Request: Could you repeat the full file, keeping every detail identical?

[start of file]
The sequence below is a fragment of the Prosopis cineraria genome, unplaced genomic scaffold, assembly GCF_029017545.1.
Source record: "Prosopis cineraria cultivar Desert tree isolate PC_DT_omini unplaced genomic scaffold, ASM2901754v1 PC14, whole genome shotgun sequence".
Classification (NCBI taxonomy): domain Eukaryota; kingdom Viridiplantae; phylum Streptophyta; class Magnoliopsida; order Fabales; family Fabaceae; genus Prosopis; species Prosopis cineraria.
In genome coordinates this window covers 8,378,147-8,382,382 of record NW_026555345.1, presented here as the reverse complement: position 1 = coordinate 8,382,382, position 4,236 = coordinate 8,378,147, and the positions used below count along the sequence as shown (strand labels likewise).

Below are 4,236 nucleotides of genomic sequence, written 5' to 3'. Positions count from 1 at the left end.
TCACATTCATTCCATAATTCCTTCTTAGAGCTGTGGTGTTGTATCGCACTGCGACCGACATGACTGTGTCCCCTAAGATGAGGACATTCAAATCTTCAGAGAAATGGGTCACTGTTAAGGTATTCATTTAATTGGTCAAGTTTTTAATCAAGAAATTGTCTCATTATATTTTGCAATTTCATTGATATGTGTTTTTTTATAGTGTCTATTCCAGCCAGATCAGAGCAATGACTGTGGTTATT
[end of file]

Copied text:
The sequence below is a fragment of the Prosopis cineraria genome, unplaced genomic scaffold, assembly GCF_029017545.1.
Source record: "Prosopis cineraria cultivar Desert tree isolate PC_DT_omini unplaced genomic scaffold, ASM2901754v1 PC14, whole genome shotgun sequence".
Classification (NCBI taxonomy): domain Eukaryota; kingdom Viridiplantae; phylum Streptophyta; class Magnoliopsida; order Fabales; family Fabaceae; genus Prosopis; species Prosopis cineraria.
In genome coordinates this window covers 8,378,147-8,382,382 of record NW_026555345.1, presented here as the reverse complement: position 1 = coordinate 8,382,382, position 4,236 = coordinate 8,378,147, and the positions used below count along the sequence as shown (strand labels likewise).

Below are 4,236 nucleotides of genomic sequence, written 5' to 3'. Positions count from 1 at the left end.
TCACATTCATTCCATAATTCCTTCTTAGAGCTGTGGTGTTGTATCGCACTGCGACCGACATGACTGTGTCCCCTAAGATGAGGACATTCAAATCTTCAGAGAAATGGGTCACTGTTAAGGTATTCATTTAATTGGTCAAGTTTTTAATCAAGAAATTGTCTCATTATATTTTGCAATTTCATTGATATGTGTTTTTTTATAGTGTCTATTCCAGCCAGATCAGAGCAATGACTGTGGTTATT